They shouldn't feel too bad. Even George Gallup got it wrong. But Gallup had it easier. Almost ninety percent of people answered polls in his day. Today, about six percent of people answer polls - and the ones that do tend to have more social trust in other people and institutions.
Pollsters will be dissecting the hits and misses in their predictions for some time. Could it be that not enough people participate any longer for them to get a diverse enough sample of viewpoints to reflect our political reality? Should we consider whether polls advance or hinder democracy?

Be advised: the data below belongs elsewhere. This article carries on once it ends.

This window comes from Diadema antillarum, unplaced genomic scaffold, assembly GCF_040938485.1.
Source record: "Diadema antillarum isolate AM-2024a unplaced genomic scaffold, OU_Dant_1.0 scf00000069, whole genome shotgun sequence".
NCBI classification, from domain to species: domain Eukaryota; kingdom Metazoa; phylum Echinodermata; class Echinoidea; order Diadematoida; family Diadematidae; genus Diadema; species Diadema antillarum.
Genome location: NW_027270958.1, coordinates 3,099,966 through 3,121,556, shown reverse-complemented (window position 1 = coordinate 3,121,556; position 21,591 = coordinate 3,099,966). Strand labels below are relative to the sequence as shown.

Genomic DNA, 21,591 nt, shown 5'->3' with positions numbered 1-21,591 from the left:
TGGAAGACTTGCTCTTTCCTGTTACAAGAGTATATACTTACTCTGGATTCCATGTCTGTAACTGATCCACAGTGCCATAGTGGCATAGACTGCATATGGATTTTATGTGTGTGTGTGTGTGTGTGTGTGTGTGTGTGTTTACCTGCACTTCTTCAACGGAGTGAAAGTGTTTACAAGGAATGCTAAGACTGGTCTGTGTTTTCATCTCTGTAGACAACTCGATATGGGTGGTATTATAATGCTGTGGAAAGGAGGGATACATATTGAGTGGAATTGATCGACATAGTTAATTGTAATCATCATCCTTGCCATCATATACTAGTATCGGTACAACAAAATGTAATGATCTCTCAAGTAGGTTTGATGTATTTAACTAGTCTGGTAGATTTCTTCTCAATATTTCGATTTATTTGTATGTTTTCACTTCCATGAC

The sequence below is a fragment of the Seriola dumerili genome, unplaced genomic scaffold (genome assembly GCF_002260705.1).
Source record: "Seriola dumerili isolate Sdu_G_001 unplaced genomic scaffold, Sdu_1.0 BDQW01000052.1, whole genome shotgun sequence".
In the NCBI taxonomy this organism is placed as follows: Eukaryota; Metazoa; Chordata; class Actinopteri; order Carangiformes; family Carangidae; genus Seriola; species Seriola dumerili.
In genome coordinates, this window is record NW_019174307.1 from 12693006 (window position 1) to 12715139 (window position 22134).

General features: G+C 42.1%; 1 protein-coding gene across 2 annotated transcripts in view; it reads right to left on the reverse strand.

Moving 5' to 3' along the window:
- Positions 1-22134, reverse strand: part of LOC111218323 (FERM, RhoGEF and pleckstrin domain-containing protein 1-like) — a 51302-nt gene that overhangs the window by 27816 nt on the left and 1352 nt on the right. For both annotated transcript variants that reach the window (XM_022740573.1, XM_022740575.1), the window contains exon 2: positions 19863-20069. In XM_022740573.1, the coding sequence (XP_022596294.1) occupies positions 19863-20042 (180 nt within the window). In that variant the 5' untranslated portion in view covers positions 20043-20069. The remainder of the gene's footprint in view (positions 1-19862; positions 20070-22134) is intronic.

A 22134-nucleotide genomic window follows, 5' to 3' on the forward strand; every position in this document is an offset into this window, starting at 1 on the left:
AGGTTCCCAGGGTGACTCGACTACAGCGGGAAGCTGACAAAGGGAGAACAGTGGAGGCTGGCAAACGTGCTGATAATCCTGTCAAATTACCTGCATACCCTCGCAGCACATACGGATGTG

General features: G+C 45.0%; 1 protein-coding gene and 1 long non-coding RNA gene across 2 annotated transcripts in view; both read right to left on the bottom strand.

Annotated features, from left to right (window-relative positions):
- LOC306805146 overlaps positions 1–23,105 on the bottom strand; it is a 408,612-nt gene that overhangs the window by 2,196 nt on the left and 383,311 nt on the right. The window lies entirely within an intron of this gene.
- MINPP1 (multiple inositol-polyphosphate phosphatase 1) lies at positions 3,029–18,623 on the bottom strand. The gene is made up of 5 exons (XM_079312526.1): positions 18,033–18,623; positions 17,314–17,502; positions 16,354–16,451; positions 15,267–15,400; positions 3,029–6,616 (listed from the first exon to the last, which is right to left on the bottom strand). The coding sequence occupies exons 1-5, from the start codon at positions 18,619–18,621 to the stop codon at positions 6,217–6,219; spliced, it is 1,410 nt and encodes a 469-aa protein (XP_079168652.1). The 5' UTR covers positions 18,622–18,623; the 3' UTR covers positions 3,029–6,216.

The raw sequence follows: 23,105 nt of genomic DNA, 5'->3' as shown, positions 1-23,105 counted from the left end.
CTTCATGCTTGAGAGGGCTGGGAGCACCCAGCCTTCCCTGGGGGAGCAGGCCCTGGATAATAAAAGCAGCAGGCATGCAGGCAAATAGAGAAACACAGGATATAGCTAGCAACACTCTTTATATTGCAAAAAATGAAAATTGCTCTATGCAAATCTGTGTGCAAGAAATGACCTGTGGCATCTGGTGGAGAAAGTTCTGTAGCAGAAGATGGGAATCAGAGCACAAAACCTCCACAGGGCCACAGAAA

We talk about the history and current state of polling, including how pollsters misread the Latino vote.
- David Shor is an independent data analyst who formerly worked for the 2012 Obama campaign and Civis Analytics. (@davidshor)
- David Greenberg is a professor of History, and of Journalism & Media Studies at Rutgers University, and a contributing editor to Politico Magazine. He is currently working on a biography of the late congressman John Lewis. (@republicofspin)
- Arelis Hernandez covers the U.S. Southern border, immigration, and Texas for The Washington Post (arelisrhdz)
Colin McEnroe and Cat Pastor contributed to this show.